Plaintiff initiated the present action on September 20, 2006, claiming that the officers used excessive force in removing the restraints and that the jail staff's failure to promptly treat his injuries showed deliberate indifference to his serious medical needs, violating his rights as a pretrial detainee under the Due Process Clause of the Fifth and Fourteenth Amendments. After Plaintiff filed a Second Amended Complaint, United States Magistrate Judge Dennis L. Beck found that "the complaint appears to state cognizable claims for relief for the use of excessive force against defendants Swanson, Elliott, Borgioli, and Avalos." (Docket No. 15, pp. 1-2.) Judge Beck ordered the Marshal to serve the Second Amended Complaint on these defendants. (Docket No. 17.)

Elliott, Swanson, and Avalos are represented by the County Counsel for the County of Tulare. They have filed an Answer to the Second Amended Complaint and a Motion to Dismiss Complaint for Failure to Exhaust Administrative Remedies. (Docket Nos. 20, 28.) With the assistance of separate counsel, Defendant Borgioli has submitted her own Answer and a Motion to Dismiss on the same ground. (Docket Nos. 22, 27.) Plaintiff has responded to these motions, which are now ripe for the Court's decision.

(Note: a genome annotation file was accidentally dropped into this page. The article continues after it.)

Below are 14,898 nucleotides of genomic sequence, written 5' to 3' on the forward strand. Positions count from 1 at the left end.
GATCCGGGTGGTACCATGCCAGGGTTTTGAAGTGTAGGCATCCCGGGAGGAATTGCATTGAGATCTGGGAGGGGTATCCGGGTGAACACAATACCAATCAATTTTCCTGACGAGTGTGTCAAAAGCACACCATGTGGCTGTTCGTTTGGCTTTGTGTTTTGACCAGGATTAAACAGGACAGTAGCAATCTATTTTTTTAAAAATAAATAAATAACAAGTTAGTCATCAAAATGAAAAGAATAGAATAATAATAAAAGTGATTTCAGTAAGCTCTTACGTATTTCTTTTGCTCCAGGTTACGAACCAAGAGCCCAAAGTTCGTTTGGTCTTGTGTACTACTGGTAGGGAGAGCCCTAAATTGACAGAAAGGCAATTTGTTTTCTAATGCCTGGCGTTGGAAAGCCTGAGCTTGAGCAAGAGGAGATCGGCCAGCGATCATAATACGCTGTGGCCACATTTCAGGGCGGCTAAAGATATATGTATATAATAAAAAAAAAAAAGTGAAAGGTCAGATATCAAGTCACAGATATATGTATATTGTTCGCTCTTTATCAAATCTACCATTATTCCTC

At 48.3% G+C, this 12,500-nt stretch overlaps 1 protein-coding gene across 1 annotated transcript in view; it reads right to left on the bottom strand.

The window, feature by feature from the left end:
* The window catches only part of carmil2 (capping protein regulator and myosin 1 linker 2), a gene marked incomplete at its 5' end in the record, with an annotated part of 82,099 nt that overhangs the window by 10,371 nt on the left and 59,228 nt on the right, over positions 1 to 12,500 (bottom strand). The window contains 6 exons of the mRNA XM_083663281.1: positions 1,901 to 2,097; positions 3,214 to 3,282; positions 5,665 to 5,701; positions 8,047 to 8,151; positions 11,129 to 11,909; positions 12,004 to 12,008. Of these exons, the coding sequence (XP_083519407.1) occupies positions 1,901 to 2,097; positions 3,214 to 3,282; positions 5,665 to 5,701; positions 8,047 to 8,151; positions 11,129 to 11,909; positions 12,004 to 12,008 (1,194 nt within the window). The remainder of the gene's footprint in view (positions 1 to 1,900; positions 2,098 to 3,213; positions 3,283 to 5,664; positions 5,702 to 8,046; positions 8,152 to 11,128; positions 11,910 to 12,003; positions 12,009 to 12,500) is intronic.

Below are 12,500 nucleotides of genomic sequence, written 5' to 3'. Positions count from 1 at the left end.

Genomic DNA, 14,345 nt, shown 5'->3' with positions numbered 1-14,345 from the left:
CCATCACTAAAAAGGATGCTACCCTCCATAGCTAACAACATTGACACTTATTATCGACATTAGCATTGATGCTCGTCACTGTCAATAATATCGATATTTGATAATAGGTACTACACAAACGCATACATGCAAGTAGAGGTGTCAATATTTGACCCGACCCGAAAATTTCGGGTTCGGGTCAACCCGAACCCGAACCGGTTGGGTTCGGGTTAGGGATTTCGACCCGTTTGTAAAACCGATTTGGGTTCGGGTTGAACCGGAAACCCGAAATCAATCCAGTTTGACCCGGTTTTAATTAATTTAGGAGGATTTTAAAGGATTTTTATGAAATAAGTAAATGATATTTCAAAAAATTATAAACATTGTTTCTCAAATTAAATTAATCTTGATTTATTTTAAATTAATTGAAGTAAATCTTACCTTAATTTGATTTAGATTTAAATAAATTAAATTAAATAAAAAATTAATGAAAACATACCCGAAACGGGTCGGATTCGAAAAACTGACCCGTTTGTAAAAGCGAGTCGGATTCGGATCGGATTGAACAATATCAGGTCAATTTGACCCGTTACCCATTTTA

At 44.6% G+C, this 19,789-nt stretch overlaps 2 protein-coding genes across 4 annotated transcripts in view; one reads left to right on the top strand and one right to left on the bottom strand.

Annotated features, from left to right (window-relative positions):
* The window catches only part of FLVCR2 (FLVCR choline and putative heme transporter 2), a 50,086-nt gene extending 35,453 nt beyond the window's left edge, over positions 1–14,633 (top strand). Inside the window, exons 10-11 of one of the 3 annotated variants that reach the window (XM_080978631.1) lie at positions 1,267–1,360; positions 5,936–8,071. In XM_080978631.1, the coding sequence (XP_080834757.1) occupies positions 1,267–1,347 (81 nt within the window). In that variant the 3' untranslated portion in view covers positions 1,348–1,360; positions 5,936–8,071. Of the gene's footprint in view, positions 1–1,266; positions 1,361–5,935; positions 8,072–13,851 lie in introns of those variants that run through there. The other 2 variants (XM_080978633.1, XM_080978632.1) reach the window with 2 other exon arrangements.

Pursuant to the Prison Litigation Reform Act of 1995 (PLRA), an inmate is required to exhaust all available administrative remedies within the jail or prison system before he can bring a civil rights lawsuit challenging the conditions of his confinement. 42 U.S.C. § 1997e(a). Proper exhaustion of administrative remedies is required, meaning that "a prisoner must complete the administrative review process in accordance with the applicable procedural rules, including deadlines, as a precondition to bringing suit in federal court." Woodford v. Ngo, 548 U.S. 81, 88 (2006). "There is no question that exhaustion is mandatory under the PLRA and that unexhausted claims cannot be brought in court." Jones v. Bock, 549 U.S. 199, 211 (2007). In Jones, the Supreme Court noted that the important policy concern behind requiring exhaustion is that it "allows prison officials an opportunity to resolve disputes concerning the exercise of their responsibilities before being haled into court." Id. at 204.

Where there is an "informal[]" and "relative[ly] simpl[e]" prison grievance system, prisoners must take advantage of it before filing a civil rights complaint. Woodford v. Ngo, 548 U.S. at 103. In Ngo, the prisoner had filed his grievance within six months of the incident at issue, rather than within fifteen days as required by the California prison grievance system. Id. at 86-87. The Supreme Court rejected the Ninth Circuit's determination that the prisoner "had exhausted administrative remedies simply because no such remedies remained available to him." Id. at 87.

Failure to exhaust remedies is an affirmative defense that should be brought as an unenumerated Rule 12(b) motion. Wyatt v. Terhune, 315 F.3d 1108, 1119 (9th Cir. 2002). In deciding a motion to dismiss for failure to exhaust, a court may look beyond the pleadings and decide disputed issues of fact. Id. at 1119-20. Defendants bear the burden ...